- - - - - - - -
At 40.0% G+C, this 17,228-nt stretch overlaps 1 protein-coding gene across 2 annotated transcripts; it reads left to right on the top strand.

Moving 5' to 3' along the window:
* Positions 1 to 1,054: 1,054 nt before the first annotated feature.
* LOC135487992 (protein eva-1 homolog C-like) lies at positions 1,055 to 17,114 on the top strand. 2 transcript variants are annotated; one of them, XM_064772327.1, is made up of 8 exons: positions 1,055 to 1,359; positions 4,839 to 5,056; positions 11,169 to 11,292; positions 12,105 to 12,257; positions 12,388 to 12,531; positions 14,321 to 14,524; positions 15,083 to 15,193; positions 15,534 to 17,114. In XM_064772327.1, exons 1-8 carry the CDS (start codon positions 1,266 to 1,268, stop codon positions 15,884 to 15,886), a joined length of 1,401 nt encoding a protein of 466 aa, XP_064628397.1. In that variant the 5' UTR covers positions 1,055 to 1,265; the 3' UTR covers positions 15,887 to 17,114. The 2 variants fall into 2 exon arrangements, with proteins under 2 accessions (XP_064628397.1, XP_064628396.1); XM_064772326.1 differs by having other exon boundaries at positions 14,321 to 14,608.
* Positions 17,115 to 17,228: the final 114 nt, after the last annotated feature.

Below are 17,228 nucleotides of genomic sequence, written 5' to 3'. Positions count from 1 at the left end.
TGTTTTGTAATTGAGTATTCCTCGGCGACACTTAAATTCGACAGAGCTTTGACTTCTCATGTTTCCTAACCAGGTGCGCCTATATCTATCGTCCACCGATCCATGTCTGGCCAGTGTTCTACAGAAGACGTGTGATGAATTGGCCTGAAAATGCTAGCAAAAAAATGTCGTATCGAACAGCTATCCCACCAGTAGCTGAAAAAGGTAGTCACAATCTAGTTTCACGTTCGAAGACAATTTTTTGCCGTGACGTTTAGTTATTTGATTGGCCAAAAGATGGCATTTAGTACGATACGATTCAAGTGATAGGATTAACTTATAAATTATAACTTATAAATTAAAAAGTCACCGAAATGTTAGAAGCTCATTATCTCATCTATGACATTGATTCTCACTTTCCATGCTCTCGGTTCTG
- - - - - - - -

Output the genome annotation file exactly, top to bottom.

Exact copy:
At 40.0% G+C, this 17,228-nt stretch overlaps 1 protein-coding gene across 2 annotated transcripts; it reads left to right on the top strand.

Moving 5' to 3' along the window:
* Positions 1 to 1,054: 1,054 nt before the first annotated feature.
* LOC135487992 (protein eva-1 homolog C-like) lies at positions 1,055 to 17,114 on the top strand. 2 transcript variants are annotated; one of them, XM_064772327.1, is made up of 8 exons: positions 1,055 to 1,359; positions 4,839 to 5,056; positions 11,169 to 11,292; positions 12,105 to 12,257; positions 12,388 to 12,531; positions 14,321 to 14,524; positions 15,083 to 15,193; positions 15,534 to 17,114. In XM_064772327.1, exons 1-8 carry the CDS (start codon positions 1,266 to 1,268, stop codon positions 15,884 to 15,886), a joined length of 1,401 nt encoding a protein of 466 aa, XP_064628397.1. In that variant the 5' UTR covers positions 1,055 to 1,265; the 3' UTR covers positions 15,887 to 17,114. The 2 variants fall into 2 exon arrangements, with proteins under 2 accessions (XP_064628397.1, XP_064628396.1); XM_064772326.1 differs by having other exon boundaries at positions 14,321 to 14,608.
* Positions 17,115 to 17,228: the final 114 nt, after the last annotated feature.

Below are 17,228 nucleotides of genomic sequence, written 5' to 3'. Positions count from 1 at the left end.
TGTTTTGTAATTGAGTATTCCTCGGCGACACTTAAATTCGACAGAGCTTTGACTTCTCATGTTTCCTAACCAGGTGCGCCTATATCTATCGTCCACCGATCCATGTCTGGCCAGTGTTCTACAGAAGACGTGTGATGAATTGGCCTGAAAATGCTAGCAAAAAAATGTCGTATCGAACAGCTATCCCACCAGTAGCTGAAAAAGGTAGTCACAATCTAGTTTCACGTTCGAAGACAATTTTTTGCCGTGACGTTTAGTTATTTGATTGGCCAAAAGATGGCATTTAGTACGATACGATTCAAGTGATAGGATTAACTTATAAATTATAACTTATAAATTAAAAAGTCACCGAAATGTTAGAAGCTCATTATCTCATCTATGACATTGATTCTCACTTTCCATGCTCTCGGTTCTG